I have previously written on what happens
when a person dies insolvent, i.e. their debts are greater than the value of their assets.
I am now switching *a bit*. Over *the next few weeks*, I am going to be
writing a series of blogs and vlogs to explain why I believe that *a licensed insolvency
trustee* (formerly called a bankruptcy trustee) is the professional you should be thinking
of making the executor of a deceased estate and recording it in your will.
I will show how, based on the knowledge and expertise possessed by *licensed insolvency
trustees*, it makes them the perfect candidate to serve as *an executor* of a deceased estate
that is rich with assets. I caution that I and my firm are not lawyers,
and I am by no means providing in this and upcoming Brandon’s Blogs advice on
*wills or estate planning matters*. For that, you must consult *your lawyer*.
In this blog, I wish to set the stage by going over some basics when it comes to a deceased
estate. *In Ontario*, *an estate trustee* (also known
as the executor or executrix) is the only individual with the lawful authority to handle
or disperse an estate. When an individual dies they might leave items,
property, real estate, cash and investments and *other possessions* which is called their
estate. *Probate* is a treatment to ask the court
to: provide an individual with the authority to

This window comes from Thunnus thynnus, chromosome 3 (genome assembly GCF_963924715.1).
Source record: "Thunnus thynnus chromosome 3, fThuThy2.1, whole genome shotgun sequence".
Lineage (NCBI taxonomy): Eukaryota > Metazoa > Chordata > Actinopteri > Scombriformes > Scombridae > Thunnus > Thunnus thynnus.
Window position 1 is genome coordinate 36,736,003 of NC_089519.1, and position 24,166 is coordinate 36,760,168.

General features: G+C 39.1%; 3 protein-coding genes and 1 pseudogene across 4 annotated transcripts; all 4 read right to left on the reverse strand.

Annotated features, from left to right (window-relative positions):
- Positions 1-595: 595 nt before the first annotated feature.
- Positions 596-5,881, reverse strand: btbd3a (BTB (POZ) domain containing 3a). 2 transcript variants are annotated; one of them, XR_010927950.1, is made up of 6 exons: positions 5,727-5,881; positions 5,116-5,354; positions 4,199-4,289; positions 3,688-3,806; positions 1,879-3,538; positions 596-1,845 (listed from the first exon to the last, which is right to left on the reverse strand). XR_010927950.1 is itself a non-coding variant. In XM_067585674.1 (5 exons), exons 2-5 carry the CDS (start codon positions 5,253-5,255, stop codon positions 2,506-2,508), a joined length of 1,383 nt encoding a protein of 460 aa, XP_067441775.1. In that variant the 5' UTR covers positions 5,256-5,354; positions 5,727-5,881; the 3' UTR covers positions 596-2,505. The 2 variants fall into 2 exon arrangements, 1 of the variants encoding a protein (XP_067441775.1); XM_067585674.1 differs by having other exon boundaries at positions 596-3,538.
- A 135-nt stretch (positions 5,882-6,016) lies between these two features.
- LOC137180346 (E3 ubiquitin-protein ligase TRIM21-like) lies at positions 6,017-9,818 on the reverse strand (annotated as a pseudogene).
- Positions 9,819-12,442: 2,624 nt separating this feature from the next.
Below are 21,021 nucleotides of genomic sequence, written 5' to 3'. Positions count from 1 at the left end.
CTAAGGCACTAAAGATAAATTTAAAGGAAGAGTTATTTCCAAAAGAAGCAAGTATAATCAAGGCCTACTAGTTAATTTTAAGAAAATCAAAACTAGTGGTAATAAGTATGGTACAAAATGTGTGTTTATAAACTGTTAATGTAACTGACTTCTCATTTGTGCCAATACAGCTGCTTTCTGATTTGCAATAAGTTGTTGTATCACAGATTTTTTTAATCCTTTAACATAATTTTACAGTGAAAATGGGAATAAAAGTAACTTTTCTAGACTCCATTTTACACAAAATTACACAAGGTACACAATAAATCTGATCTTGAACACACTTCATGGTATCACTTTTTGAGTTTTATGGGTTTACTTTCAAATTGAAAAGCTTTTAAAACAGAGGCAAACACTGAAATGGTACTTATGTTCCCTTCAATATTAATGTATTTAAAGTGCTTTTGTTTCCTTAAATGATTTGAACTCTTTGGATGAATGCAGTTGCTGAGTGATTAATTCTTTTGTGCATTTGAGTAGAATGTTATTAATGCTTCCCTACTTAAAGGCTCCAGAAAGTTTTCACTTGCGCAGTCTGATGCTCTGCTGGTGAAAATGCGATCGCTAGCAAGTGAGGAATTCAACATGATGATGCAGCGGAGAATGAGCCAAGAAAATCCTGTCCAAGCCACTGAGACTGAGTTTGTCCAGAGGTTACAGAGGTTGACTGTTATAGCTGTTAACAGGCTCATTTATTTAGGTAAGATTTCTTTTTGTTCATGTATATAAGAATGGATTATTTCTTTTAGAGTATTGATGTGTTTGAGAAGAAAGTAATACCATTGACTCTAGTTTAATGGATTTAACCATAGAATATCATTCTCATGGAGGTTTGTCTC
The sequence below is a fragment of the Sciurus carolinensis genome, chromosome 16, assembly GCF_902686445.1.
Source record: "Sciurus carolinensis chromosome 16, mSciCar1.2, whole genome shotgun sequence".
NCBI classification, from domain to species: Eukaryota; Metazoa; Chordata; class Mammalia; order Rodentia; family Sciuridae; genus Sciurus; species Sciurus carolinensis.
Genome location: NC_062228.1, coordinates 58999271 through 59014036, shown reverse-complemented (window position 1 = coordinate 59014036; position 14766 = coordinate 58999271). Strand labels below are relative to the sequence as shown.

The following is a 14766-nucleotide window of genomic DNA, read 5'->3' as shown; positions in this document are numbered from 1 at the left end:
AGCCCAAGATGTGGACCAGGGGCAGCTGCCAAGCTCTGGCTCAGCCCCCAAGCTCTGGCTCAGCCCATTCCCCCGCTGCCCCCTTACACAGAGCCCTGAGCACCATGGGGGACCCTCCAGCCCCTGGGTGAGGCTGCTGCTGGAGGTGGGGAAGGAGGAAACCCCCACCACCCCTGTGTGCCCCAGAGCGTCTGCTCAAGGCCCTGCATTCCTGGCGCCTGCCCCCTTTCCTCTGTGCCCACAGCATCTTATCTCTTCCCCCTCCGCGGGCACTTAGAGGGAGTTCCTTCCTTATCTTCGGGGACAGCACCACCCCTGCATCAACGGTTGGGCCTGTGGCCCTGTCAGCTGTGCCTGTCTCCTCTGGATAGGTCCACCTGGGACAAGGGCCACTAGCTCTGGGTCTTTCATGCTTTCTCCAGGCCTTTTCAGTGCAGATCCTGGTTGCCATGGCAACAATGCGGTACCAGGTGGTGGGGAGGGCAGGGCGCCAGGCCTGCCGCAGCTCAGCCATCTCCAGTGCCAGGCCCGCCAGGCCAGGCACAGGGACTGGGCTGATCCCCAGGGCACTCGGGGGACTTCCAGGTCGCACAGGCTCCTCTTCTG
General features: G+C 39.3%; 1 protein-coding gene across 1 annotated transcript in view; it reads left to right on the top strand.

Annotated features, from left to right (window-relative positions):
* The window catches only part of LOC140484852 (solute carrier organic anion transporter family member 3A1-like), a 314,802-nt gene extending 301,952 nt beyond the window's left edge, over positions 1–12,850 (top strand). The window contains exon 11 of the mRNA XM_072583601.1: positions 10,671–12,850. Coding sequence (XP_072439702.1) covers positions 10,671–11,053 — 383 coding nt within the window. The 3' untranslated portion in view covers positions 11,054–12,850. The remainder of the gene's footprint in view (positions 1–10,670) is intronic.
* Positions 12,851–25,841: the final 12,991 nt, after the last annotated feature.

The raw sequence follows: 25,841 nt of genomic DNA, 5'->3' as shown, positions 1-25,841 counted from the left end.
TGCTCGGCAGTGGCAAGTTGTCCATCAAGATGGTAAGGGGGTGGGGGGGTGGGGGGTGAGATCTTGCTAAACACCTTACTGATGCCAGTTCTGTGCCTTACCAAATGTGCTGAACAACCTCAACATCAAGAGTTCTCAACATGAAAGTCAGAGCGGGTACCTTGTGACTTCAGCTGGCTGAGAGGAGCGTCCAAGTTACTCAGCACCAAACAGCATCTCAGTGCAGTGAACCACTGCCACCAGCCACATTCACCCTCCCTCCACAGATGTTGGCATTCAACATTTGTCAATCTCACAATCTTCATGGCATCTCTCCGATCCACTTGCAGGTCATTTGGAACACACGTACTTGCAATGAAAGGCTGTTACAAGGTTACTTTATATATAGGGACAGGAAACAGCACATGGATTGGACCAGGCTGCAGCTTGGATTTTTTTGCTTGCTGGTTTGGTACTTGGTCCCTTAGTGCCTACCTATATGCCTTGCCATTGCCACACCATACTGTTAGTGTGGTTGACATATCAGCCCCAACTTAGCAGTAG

work as the estate trustee of *an estate*; verify the authority of an individual acting
as the estate trustee named in the deceased’s will; and
officially accept that the deceased’s will is their legitimate last will.
You can apply for probate in *the Ontario Superior Court of Justice*.
If *your probate application* succeeds, the court will provide a Certificate of Appointment
of Estate Trustee, which is evidence that an individual has the lawful authority to
manage the estate. *A probate Certificate is not needed* in every
situation for a deceased estate. An application for *a probate Certificate*
is normally made if: the departed individual passed away without
a will *the deceased’s* will does not show an estate
trustee a financial institution desires evidence of
an individual’s lawful authority to get *the cash* or financial investments of the deceased
the estate’s properties consist of real estate which does not pass to an individual by right
of survivorship there is a disagreement about who ought to
be the estate trustee there is a conflict or possible conflict about
the legitimacy of the will; or some of the beneficiaries are unable to supply
*legal consent*. What should *the estate trustee’s first
steps be*? Here is where the actions the estate trustee
should immediately take are almost the same as those taken by a licensed insolvency trustee
Obtain the will and *financial records* *Have Proof of authority*
Take possession and control of the assets, make an inventory and establish market values
*Insurance and bonding* In general terms, an estate trustee acting
on behalf of baneficiaries, just like a licensed insolvency trustee acting on behalf of stakeholders,
has the following responsibilities: be *impartial* amongst beneficiaries
act in *a commercially reasonable way* to act in the best interests of *the beneficiaries*
not make decisions for *individual gain* keep *accurate records* of all decisions made
and actions and activities; and *acting* in accordance with the will if one
exists If you have any questions about a deceased
estate and the need for an estate trustee, whether it is solvent or insolvent, contact
*the Ira Smith Team*. In my next blog, I am going to write about
a topic that is becoming more and more common in deceased estates; picking the right estate trustee.